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EmpowHER Guest

Hi Alysiak...

I quit smoking after 29 years and countless attempts to stop. I was a heavy smoker and in my last few years, moved to cigar smoking to get a more intense 'hit' of nicotine (yup, I inhaled those cigars). I used to go through intense panic, misery, irritability and self hatred every time I tried to quit. I thought that I would be a smoker for life because I didn't have the 'willpower' to overcome these symptoms and that I was depriving myself of 'feeling good' (the feeling I got when I smoked a cigarette).

I think the first thing to realize about your partner is he's addicted. Nicotine is one of the most highly addictive substances known to to humans. Researchers figure that two cigarettes is all that is needed to hook someone on nicotine. The good news is that nicotine leaves your body fairly quickly (unlike other addictive substances).

Each cigarette contains enough nicotine to keep your nicotine levels in the body for up to forty-five minutes. After that the levels drop in half, and after more time, the nicotine level drops even further. This is the signal to the smoker that he 'needs' the cigarette: the levels in his body are dropping, he is feeling slightly anxious and nervous so he lights up another cigarette and tops up the levels again...until they once again start to drop causing him to feel anxious and nervous again which then causes him to light up again.

One cigarette leads to the next cigarette and they all become an endless chain to sustain the levels of nicotine in the body. The smoker, when he lights up, feels relief of the anxiety and nervousness (nicotine levels are being topped up) and tends to associate this with 'feeling good' in his brain. He thinks it's relaxing him and making him 'normal'. He tends to associate the nervousness and anxiety of not smoking (nicotine levels being depleted in the body) with how it would be if he was to quit and cannot see beyond that to the day when there is no more nicotine in the body to send out the pangs of withdrawal. He also feels psychologically that he is giving up something precious if he were to quit smoking because he associates smoking with feelings of relaxtion and cessation of anxiety.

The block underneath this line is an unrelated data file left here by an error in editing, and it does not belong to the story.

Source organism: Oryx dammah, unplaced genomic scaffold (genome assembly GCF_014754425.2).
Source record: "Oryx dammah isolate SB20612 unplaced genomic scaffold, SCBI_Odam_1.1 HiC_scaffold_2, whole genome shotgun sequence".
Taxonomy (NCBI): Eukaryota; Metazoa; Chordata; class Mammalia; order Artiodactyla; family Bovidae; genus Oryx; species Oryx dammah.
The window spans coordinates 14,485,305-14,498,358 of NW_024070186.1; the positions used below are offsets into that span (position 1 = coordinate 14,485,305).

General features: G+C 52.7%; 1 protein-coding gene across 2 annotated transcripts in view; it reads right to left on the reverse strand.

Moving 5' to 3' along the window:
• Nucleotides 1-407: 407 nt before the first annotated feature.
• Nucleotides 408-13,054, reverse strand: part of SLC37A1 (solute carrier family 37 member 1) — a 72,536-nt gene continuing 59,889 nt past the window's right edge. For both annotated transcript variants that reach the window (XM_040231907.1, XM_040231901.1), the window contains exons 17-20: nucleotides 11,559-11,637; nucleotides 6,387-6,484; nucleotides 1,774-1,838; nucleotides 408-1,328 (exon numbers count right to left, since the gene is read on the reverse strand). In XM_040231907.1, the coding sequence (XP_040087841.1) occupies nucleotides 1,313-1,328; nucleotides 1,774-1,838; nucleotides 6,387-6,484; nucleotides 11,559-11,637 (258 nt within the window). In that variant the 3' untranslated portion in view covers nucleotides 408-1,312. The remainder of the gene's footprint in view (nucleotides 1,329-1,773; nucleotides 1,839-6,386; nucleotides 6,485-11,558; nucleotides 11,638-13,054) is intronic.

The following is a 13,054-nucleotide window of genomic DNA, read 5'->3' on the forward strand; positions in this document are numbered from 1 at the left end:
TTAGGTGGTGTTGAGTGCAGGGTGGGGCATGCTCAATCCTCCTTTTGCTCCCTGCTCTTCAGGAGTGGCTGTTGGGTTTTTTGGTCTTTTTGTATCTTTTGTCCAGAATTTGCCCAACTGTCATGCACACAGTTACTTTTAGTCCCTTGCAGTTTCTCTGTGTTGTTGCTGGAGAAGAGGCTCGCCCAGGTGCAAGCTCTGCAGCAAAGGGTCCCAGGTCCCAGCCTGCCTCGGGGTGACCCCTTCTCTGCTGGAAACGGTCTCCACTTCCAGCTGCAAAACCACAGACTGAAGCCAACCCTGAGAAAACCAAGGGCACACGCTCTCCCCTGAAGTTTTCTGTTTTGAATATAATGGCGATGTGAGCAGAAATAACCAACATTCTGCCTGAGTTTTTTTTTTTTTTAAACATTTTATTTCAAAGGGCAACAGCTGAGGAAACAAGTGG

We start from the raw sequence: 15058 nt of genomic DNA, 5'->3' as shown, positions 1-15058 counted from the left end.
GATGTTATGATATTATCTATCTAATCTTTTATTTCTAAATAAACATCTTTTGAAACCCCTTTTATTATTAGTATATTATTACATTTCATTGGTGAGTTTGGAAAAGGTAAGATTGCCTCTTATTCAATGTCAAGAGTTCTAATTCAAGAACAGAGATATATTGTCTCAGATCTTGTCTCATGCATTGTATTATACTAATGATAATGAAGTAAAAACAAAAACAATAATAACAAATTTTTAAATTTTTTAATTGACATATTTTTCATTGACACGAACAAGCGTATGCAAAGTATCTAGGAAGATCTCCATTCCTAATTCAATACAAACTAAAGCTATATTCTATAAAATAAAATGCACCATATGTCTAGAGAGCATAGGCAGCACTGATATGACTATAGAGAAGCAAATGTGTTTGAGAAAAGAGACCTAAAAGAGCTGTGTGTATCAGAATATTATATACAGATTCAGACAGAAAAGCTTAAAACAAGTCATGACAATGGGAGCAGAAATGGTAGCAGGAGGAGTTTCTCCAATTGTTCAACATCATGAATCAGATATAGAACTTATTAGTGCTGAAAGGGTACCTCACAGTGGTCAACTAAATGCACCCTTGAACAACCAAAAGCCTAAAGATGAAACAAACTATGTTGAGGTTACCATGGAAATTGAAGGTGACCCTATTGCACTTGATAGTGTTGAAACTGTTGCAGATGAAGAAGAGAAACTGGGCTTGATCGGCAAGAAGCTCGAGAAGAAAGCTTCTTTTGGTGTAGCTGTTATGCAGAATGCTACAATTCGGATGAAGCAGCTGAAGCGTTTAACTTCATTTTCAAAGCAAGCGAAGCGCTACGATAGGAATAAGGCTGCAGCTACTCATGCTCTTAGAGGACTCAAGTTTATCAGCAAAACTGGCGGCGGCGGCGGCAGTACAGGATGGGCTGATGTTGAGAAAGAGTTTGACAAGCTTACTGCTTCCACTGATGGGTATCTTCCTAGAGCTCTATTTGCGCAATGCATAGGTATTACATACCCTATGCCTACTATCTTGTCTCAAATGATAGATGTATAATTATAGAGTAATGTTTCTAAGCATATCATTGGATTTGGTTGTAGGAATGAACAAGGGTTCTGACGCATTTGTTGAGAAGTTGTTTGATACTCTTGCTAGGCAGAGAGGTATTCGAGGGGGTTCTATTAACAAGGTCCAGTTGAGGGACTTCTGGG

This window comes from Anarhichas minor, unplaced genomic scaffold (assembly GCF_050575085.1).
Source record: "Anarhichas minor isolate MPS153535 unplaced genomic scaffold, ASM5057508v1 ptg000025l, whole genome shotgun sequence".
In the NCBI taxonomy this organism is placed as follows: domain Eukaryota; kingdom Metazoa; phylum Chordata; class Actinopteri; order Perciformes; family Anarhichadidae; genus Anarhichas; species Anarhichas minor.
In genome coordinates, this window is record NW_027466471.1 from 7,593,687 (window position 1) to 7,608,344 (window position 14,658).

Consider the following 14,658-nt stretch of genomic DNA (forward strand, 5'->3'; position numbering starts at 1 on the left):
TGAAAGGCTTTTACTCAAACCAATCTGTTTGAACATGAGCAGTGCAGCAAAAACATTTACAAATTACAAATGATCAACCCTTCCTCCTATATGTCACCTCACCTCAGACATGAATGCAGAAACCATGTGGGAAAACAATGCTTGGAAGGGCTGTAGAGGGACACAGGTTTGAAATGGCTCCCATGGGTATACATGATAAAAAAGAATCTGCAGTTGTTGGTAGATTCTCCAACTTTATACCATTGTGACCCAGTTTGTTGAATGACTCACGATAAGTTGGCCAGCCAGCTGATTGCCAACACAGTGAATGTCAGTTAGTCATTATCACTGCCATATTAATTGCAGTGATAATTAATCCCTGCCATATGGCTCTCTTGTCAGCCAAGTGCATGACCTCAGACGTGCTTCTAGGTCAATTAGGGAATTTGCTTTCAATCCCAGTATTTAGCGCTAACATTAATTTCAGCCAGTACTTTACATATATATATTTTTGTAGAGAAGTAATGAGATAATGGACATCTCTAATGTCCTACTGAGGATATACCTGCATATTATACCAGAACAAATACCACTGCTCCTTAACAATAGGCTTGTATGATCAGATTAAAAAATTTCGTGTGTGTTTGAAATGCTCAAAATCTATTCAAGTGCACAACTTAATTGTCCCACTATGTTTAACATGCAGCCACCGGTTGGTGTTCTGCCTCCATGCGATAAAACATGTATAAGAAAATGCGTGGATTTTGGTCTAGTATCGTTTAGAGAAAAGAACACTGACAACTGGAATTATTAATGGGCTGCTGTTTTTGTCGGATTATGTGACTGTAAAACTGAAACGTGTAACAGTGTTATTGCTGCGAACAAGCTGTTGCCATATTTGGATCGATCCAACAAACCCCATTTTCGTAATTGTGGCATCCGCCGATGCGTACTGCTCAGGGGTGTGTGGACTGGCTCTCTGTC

Willpower doesn't really have a lot to do with quitting smoking if you're past the point of seeing cigarettes as precious. Once you understand that the stress and anxiety that you associate with living are actually caused by cigarettes and the nicotine levels dropping in your body, one can stub out for the last time and not REGRET IT.

Once one can understand that he or she is spending money to feed a nicotine monster (addiction) inside them that is slowly killing them and that it has nothing to do with feeling good, or coping in life or stress relief, (otherwise everyone would be doing it, doctors would be prescribing it, we would be teaching our children to do it, etcetera) they are on the road to letting it go for good.

Once they have an epiphany and let go of the psychological illusion that smoking makes them feel good, cope better and relaxes them, they can stub out and not even have to use will power because the DESIRE is no longer there. There is nothing to regret and no inner battle: you see cigarettes for what they are.

Hope this helps.

PS - I quit after 29 years, and have been smoke free for 1 1/2 years. I tried every 'stop smoking method' including patches, gum, zyband, cold turkey/will power and 'cutting down'. None of them were successful until I understood the addiction.

March 21, 2009 - 6:59am


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